Ulster Bank Ireland Ltd v O'Brien

JudgeMr. Justice John MacMenamin,Mr Justice Charleton,Ms. Justice Laffoy
Judgment Date16 December 2015
Neutral Citation[2015] IESC 96
CourtSupreme Court
Docket NumberSupreme Court No. 114 of 2014,[S.C. No. 114 of 2014],[Appeal No. 114/2014]
Date16 December 2015
Ulster Bank Ireland Ltd.
Rory O'Brien, Danny O'Brien & Michael McDermott

[2015] IESC 96

MacMenamin J.

Laffoy J.

Charleton J.

[Appeal No. 114/2014]


Contract — Banking — Loan — Default — Evidence — Hearsay — Admission

Facts: The appellants were indebted to the respondent bank for almost €890,000. The respondent alleged they had defaulted on the loan, and brought proceedings seeking judgment in that regard. The appellants contended an affidavit relied upon by the respondent in the proceedings was inadmissible hearsay evidence. A Master of the High Court had agreed, but this decision was reversed by Hedigan J in the High Court. The matter now came before the Supreme Court.

Held by Charleton J, the other Justices concurring and also giving their own judgments, that the appeal would be dismissed. The appellants' argument that they had an entitlement to make no denial to sworn testimony based in fact and reason was without merit. A failure to reply where a denial was clearly required could equate to an admission. Where that was the case, the Court would act.

Judgment of Mr. Justice John MacMenamin dated the 16th day of December, 2015

I agree with both judgments which have been delivered today. I would wish to make a few observations on the burden and standard of proof.


What is in issue in summary judgment applications is whether or not a prima facie case can be made out by the plaintiff. The burden of proof is on the party who asserts the debt is owed. As a general principle, a prima facie case will be made out when, on the evidence available, it would be open to a tribunal of fact, if no other evidence was given, or if that tribunal accepted that evidence even though contradicted in its material facts, to enter a verdict for that party (See O'Toole v. Heavey [1993] ILRM 343 at 344).


As described in the judgments of my colleagues, when one is dealing with applications for summary judgment the test is somewhat nuanced for the protection of a defendant. If there is a real conflict on the facts or law, the matter must be remitted for plenary hearing. I would point out that a simple, bald, denial of indebtedness, whether in correspondence, or on affidavit, will not be sufficient to discharge the burden, so far as a defendant is concerned. A defendant's evidence must set out in a clear way why the sum claimed is said not to be due and owing to a plaintiff.


I turn to the instant case. There was no conflict whatever on the facts. No affidavit was filed by the defendant/appellant. Ms. Mary Murray, an Ulster Bank official, swore an affidavit for the plaintiff. She deposed that she, herself, was one of the signatories of the bank's letter of demand dated the 1st February, 2013. This letter demanded immediate repayment of the sums due and owing on foot of the facility letters. Ms. Murray's testimony was primary evidence of her own actions. By no stretch of the imagination, could this be characterised as ' hearsay' evidence. This was, rather, first hand evidence adduced by the main plaintiff's deponent, as a signatory of the letter. As described in the judgments of my colleagues, the plaintiff's threshold test in this case is satisfied. Here it is also satisfied, particularly by virtue of the fact that the Bank's deponent can herself testify that the letter was written and sent, which letter contained the averments as to the defendants' indebtedness. Ms. Murray was in a position to swear there was no response to that letter. There is no suggestion it was not received. As Charleton J. points out in his judgment herein, these were the assertions in that letter which, under the rules of evidence, called for a denial. In the absence of such a denial, a court will be entitled to act on the evidence, and grant summary judgment.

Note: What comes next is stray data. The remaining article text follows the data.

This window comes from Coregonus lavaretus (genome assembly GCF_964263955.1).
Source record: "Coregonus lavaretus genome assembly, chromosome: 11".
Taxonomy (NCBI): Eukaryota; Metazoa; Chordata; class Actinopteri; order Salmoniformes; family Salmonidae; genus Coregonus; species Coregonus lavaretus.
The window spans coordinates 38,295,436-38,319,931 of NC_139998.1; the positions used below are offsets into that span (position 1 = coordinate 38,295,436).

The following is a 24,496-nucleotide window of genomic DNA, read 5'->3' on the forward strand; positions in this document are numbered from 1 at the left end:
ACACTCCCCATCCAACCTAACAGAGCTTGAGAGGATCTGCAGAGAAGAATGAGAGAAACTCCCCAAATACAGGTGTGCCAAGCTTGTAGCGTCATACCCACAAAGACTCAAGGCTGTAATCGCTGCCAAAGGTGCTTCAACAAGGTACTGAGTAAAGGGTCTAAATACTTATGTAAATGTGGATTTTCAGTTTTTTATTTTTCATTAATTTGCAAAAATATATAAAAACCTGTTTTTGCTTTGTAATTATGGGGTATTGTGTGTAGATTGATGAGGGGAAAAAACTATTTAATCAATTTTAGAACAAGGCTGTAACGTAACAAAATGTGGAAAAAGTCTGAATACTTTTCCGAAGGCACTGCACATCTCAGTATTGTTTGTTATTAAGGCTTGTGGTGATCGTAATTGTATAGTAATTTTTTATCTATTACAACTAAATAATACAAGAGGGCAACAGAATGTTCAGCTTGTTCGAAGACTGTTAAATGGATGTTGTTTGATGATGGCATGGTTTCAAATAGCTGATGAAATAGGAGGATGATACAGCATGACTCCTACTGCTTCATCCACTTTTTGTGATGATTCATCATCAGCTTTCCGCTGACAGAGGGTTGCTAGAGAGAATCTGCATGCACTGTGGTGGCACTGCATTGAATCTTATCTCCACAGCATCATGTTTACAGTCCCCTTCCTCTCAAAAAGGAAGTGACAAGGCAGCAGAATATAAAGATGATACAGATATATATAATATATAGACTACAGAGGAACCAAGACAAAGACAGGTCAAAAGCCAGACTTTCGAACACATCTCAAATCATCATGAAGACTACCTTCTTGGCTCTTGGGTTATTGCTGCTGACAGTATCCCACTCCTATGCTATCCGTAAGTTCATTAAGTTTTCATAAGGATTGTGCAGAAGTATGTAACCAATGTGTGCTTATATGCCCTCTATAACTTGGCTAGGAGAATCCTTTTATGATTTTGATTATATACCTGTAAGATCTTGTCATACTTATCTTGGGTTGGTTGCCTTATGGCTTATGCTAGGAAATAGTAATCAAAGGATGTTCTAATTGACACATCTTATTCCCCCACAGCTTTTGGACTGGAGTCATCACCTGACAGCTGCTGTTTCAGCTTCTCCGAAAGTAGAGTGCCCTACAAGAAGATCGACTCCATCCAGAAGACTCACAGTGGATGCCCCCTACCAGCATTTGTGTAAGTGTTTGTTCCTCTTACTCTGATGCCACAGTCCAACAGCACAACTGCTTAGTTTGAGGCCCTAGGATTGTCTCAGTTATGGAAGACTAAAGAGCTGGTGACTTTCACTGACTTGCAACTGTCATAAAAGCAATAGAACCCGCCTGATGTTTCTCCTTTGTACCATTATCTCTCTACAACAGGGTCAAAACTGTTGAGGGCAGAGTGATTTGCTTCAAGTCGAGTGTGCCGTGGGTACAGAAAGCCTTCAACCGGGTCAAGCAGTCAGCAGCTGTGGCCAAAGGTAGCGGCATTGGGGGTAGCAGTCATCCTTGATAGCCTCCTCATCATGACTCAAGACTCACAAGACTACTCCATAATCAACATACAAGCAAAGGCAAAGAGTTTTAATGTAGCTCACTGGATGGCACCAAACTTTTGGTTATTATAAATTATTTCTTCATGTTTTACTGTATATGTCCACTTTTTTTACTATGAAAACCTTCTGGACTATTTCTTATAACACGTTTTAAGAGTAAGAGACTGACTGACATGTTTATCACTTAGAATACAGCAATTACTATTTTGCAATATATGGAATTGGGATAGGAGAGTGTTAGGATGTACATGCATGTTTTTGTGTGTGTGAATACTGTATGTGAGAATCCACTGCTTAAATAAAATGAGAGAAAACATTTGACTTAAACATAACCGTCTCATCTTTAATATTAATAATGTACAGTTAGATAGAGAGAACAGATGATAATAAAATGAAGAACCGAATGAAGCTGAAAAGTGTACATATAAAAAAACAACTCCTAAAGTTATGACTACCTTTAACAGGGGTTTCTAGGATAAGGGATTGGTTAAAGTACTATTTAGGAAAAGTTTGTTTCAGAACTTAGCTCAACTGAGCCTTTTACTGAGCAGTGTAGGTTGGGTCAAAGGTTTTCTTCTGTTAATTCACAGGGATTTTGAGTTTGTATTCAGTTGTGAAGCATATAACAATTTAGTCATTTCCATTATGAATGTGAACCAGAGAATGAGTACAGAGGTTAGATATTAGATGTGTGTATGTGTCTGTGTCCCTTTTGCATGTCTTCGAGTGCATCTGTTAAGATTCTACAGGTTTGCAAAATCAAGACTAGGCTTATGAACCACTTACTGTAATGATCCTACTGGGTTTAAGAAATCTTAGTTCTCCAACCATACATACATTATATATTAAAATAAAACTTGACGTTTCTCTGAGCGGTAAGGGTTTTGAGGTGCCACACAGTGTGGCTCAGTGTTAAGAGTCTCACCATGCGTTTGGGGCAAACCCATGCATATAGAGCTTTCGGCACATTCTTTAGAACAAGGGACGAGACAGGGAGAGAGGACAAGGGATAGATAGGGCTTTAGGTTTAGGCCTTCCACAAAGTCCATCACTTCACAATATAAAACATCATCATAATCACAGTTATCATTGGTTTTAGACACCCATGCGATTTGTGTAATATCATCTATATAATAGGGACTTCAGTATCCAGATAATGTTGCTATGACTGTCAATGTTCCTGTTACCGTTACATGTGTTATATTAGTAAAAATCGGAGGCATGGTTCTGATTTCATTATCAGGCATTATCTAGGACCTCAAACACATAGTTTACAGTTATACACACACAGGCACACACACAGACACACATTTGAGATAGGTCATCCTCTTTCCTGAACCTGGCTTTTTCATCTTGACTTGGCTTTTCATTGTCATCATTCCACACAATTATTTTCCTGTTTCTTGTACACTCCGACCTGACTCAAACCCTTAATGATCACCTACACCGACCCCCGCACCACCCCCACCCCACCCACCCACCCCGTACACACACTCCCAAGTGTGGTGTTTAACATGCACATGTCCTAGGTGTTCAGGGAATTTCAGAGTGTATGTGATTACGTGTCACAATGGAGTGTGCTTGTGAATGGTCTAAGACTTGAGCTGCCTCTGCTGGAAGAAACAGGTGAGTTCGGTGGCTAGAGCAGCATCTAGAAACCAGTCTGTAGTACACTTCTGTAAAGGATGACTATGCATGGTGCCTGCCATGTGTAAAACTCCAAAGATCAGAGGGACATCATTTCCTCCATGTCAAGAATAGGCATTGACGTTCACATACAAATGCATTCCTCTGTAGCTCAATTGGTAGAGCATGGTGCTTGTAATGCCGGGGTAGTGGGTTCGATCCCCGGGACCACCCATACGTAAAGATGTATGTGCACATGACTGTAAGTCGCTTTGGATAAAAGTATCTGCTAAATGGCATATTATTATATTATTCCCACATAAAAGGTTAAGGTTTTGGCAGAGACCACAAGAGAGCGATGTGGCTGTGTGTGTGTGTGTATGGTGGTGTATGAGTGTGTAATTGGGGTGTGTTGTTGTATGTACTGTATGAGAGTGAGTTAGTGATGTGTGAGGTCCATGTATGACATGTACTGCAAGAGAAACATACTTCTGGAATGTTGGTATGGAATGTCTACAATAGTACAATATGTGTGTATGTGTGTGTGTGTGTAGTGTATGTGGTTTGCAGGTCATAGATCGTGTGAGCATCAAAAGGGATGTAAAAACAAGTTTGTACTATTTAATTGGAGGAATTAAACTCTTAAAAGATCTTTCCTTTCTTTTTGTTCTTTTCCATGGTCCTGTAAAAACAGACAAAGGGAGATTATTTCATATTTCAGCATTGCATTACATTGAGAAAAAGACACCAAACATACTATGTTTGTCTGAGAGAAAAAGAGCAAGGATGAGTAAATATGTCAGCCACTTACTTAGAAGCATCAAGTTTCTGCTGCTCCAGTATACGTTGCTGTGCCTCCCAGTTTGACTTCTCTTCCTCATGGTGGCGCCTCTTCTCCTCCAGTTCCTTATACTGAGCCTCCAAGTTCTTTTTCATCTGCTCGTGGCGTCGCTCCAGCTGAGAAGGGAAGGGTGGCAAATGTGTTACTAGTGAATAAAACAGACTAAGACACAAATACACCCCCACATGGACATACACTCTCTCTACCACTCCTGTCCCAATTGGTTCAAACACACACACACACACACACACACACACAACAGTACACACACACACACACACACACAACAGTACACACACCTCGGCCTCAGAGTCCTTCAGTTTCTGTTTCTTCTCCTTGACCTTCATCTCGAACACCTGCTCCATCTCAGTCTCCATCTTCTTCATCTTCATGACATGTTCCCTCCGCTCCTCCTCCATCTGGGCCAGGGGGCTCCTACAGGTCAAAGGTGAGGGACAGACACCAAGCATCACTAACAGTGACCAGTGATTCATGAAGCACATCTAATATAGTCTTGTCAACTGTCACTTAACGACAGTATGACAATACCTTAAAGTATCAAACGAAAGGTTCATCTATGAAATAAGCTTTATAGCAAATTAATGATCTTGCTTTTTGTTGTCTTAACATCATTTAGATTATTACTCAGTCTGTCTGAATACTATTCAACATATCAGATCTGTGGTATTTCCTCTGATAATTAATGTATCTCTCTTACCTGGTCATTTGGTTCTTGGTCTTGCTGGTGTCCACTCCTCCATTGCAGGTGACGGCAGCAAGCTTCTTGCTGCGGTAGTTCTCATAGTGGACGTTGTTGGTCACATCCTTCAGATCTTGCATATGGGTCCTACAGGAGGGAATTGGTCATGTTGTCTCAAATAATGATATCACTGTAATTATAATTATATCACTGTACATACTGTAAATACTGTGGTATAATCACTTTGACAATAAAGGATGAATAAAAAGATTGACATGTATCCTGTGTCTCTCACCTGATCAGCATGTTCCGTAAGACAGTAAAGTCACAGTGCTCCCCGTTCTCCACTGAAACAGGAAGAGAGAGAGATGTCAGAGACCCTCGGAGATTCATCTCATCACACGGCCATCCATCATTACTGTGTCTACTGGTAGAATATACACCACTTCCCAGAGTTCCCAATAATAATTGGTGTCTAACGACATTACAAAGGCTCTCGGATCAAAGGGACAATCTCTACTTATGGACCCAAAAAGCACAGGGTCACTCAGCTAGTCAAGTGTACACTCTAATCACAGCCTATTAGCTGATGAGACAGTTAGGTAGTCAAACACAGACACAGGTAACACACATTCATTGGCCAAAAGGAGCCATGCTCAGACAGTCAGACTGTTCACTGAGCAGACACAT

I mention this feature to illustrate the simple point that, if a plaintiff's deponent is the author of a letter of demand, then there can be no question of hearsay evidence. As Laffoy J. points out, in her judgment herein, the facts of this case are, therefore, are quite distinct from Criminal Assets Bureau v. Hunt [2003] 2 I.R. 168, and Ulster Bank v. Dermody [2014] IESC 140. If there is no response to the letter of demand, a plaintiff's case is proved.


When seen from these perspectives, the highly technical argument advanced on behalf of the defendants/appellants, and described in my colleagues' judgments, becomes entirely untenable. The plaintiff's case is not based on hearsay. It is only common sense that, if a plaintiff makes out a prima facie case, and a defendant does not adduce any, or any meaningful, evidence to rebut it, a plaintiff will be found to have discharged the burden of proof devolving upon it. Similarly, if the facts do not support a legal argument, a defence based on that legal argument will fail, and summary judgment may be granted. Here there was a demand, and the only response was the legal defence put forward, and addressed in the other judgments herein.